If your posture isn’t perfect you must act now to fix this problem. Forget building muscle or cutting fat, when you strengthen your back, stretch your chest, and begin to assume a correct posture – you’ll look far more confident and strong. You’ll shoulders will appear broader, and your chest bigger. You’ll feel the same way, too. And it will take only a fraction of the time to see a big difference when compared to trying to alter your body composition.


While this article is aimed at men, women should take note too–correcting their posture will lead to visibly larger breasts and a more perky appearance, two things all men find attractive.

Check out my new book Shredded Beast, for more advice on building a strong, manly body. To see reviews and more info: click here.

Read More: The Only 2 Things A Man Can Depend On

86 thoughts on “The Single Most Effective Exercise Any Man Can Do”

    1. Read it again. He never said that, and best all around exercise wasn’t even the point of the article.

  1. This article is on point. I’m always at the gym doing rows and rear deltoid exercises. In fact where I work out I’m known as the guy whose always doing rear delt work outs. It’s one of the hardest muscles to grow. I do it mostly to correct my bad posture. This is straight truth.

  2. It’s almost as if I wrote this article! Structural inegrity is the most important thing in all forms of exercise for stability and strength. And even in game, it exudes body language messages of confidence and strength.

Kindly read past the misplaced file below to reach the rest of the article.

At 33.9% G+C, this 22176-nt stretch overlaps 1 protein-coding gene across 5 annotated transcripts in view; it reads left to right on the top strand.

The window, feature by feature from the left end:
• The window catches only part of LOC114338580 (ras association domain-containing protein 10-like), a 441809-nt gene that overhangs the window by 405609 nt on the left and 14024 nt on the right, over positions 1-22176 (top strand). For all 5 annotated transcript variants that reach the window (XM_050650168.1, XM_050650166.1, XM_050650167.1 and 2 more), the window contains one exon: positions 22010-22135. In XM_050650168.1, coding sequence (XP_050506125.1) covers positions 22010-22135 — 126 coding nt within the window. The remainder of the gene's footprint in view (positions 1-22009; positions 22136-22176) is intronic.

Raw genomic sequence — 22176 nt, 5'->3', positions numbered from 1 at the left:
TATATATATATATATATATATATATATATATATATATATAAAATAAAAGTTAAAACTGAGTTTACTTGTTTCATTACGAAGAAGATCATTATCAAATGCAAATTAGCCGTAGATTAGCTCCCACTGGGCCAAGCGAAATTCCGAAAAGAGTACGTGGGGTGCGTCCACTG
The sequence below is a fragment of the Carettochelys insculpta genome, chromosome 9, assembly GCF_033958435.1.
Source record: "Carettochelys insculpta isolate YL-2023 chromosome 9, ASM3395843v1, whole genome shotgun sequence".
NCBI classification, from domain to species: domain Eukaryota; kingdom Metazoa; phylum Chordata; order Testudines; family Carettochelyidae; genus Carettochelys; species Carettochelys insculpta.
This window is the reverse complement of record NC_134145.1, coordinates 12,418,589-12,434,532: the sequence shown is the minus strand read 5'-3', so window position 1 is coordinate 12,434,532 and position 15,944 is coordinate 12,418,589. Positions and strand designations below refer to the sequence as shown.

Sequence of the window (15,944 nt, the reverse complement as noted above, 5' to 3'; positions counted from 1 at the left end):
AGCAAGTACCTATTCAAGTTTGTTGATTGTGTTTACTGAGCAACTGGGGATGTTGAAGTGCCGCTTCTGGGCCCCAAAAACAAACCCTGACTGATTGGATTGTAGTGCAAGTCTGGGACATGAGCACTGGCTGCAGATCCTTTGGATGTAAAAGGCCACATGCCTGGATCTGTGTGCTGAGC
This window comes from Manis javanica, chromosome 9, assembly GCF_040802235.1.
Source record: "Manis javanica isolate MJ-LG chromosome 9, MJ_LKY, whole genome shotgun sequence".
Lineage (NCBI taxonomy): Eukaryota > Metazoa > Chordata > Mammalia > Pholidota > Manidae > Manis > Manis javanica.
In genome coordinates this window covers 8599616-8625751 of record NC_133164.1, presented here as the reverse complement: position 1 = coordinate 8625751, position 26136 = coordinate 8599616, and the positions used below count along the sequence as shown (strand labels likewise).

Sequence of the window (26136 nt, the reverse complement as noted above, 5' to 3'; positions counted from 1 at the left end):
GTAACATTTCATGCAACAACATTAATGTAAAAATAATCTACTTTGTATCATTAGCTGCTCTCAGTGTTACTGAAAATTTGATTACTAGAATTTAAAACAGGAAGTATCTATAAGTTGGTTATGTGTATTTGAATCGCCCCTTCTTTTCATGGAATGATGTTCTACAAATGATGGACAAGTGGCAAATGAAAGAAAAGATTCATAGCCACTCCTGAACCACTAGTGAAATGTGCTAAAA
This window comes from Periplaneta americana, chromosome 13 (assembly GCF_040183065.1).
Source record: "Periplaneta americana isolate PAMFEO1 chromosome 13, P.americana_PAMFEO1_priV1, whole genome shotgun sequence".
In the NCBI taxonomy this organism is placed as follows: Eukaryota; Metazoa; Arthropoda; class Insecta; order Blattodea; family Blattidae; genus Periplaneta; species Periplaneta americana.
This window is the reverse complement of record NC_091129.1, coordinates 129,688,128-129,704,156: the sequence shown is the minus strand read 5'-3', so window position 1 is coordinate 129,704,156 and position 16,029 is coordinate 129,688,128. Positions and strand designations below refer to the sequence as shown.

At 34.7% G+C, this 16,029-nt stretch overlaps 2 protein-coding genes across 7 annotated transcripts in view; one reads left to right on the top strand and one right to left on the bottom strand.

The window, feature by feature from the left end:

3. I wonder if rowing is the best exercise as the article asserts, but the benefits to posture were profound for me after adding pendlay rows to my routine; I find myself standing up straighter without thinking about it.

    1. I’d have to say it would rowing, but on a machine. There are very few muscles it doesn’t hit, plus you get your cario at the same time…

    1. this is what i was thinking as well.
      deadlift is all lower back baby, and thats basically the area that gets fucked after chronic office desk job repetitive strain shit

      1. Very true. That’s why I need to focus on my deadlift. I have been doing Roman chair hyperextensions too, and I’ve found that I can focus on my lower back better, whereas with deadlifts I feel it more in my hamstrings.

    2. Do dead lift and pull ups. Vastly superior in terms of function and mass building to doing rows.

      1. I second this. Pull-ups were the game changer for me that really helped me put on some serious size and muscle.